Social Sharing and Renting Organizations

This entry was posted by on Monday, 14 November, 2011 at

Appliance sharing is an old concept, as plenty of people have gone next door to borrow the neighbor’s lawnmower, or borrowed a saw or another tool for the day. The limitation on traditional appliance sharing was that it usually involved your direct neighbors, or your close friends. Searching out people who would be willing to loan out appliances and tools was a challenge, and lenders needed to have some confidence that they would get their machinery back.

The traditional sharing model for a larger community is the library. Libraries are willing to lend out items to their members, some of which they may lose, because they can charge fines, and often receive government support or private donations. A tool library uses a similar subscription model, and uses the money it collects to purchase the tools. In 2011, appliance sharing organizations were helping consumers share their own home goods. With collaborative consumption, everyone can operate their own library.

Treehugger reported the introduction of a kitchen appliance library in Portland. Sharing kitchen appliances can be very useful because a cook may only need an appliance to prepare one type of special meal, so the appliance would sit around unused most of the time. A popcorn cooker is nice for home movie night, but most people don’t eat popcorn every day.

If your city does not want to fund a library, you can still share appliances without a central depot. Web applications can help you find other people who are willing to share their kitchen tools. Brain Pickings lists two of these organizations, Neighborgoods and Snapgoods. Neighborgoods displays a Google map on its website that shows where the people who are offering to share their consumer goods live, and about 10 tags showed up in Ventura and another 20 or so showed up in Santa Barbara.. Snapgoods adds social network integration, expanding the reach of the service.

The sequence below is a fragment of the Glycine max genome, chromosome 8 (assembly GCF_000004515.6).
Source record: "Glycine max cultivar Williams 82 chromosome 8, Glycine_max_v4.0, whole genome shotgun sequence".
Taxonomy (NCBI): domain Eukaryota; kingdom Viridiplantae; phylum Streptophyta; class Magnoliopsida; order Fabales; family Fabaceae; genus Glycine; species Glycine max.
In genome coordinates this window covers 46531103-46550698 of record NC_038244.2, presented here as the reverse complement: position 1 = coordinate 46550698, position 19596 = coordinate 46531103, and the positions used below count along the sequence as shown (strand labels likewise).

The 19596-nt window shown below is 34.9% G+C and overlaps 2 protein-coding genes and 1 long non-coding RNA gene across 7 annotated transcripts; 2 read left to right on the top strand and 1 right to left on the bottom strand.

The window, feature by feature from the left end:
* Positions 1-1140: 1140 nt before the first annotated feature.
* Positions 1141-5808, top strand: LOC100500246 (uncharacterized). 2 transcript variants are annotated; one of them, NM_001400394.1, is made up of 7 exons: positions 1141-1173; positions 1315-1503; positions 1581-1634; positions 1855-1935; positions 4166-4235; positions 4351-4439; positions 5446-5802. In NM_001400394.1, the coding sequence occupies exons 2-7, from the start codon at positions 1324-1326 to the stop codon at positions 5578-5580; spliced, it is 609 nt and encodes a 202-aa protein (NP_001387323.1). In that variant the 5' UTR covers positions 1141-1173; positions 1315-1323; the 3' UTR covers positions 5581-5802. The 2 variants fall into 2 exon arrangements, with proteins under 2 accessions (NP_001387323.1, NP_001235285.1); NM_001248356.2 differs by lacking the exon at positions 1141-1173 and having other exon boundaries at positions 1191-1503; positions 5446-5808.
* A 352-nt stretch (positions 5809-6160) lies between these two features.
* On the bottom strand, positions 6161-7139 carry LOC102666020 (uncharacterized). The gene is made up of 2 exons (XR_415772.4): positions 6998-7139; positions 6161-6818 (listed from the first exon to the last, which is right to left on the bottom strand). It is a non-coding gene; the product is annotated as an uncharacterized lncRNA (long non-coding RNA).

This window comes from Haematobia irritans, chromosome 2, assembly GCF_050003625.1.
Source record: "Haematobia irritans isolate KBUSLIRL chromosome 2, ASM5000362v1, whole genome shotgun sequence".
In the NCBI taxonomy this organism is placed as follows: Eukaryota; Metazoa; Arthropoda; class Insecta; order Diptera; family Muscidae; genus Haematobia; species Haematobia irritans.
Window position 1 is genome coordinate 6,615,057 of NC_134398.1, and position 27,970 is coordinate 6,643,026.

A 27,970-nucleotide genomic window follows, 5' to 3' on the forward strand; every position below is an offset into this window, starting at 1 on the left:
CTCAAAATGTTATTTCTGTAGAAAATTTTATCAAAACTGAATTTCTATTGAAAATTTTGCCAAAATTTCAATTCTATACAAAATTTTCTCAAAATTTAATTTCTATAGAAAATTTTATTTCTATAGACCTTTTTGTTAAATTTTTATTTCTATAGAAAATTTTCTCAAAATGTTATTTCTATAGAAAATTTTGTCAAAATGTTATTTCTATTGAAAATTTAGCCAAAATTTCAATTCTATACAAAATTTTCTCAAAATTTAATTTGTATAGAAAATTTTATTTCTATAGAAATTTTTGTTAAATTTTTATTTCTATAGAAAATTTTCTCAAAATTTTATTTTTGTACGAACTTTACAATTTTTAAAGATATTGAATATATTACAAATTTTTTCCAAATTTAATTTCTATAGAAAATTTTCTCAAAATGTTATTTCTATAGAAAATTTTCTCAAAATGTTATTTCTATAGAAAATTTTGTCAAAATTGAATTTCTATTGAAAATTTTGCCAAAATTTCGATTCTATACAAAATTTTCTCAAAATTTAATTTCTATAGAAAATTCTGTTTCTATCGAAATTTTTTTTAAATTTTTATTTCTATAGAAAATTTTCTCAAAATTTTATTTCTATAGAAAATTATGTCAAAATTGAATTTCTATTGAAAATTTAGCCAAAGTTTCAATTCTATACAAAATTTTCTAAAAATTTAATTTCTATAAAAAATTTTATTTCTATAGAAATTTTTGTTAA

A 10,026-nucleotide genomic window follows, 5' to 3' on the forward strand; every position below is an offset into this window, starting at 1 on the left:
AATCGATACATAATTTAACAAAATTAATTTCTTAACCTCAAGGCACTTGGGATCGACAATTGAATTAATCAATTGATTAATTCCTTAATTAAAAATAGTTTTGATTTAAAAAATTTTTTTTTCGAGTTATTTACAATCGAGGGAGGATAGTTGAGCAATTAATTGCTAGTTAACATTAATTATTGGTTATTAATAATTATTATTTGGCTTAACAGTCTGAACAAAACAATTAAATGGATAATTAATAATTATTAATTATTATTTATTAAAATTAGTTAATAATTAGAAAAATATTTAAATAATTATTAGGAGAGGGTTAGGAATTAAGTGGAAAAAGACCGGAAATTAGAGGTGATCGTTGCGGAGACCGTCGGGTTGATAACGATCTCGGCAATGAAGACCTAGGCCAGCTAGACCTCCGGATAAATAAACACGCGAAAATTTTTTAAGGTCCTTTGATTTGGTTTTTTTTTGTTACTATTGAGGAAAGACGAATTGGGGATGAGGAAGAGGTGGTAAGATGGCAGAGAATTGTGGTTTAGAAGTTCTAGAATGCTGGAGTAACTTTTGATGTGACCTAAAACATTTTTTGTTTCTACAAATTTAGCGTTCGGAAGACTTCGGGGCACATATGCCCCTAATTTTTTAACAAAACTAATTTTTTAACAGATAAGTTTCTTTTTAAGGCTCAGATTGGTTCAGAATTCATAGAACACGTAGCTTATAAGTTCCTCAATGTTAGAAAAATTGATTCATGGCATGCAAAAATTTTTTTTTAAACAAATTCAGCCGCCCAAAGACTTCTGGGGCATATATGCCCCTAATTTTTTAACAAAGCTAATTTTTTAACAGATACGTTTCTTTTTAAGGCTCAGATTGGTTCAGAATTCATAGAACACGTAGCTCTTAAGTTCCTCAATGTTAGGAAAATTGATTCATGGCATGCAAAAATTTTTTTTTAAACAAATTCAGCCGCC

Neighborgoods and Snapgoods allow their users to rent appliances, in addition to lending them out for free. Both libraries and rental services accomplish some of the same goals, as they reduce costs and reduce waste. Neighborgoods even keeps a running total of the money that you and your neighbors are saving. One issue with a sharing service is that a lender on the service may ask for a deposit, which could be as high as the cost of buying a replacement appliance.

Appliance rentals will probably not be as lucrative as some of the other peer to peer rental services, such as apartment rental and car rental sites. Shareable reports that renting out your car through a sharing service can potentially earn you as much as $9,000 per year, and room rental can get you $15,000 in a high cost of living area such as New York. Nevertheless, you can still earn a small amount of money by renting out your appliances, without taking on the risks of renting out a car or an apartment.

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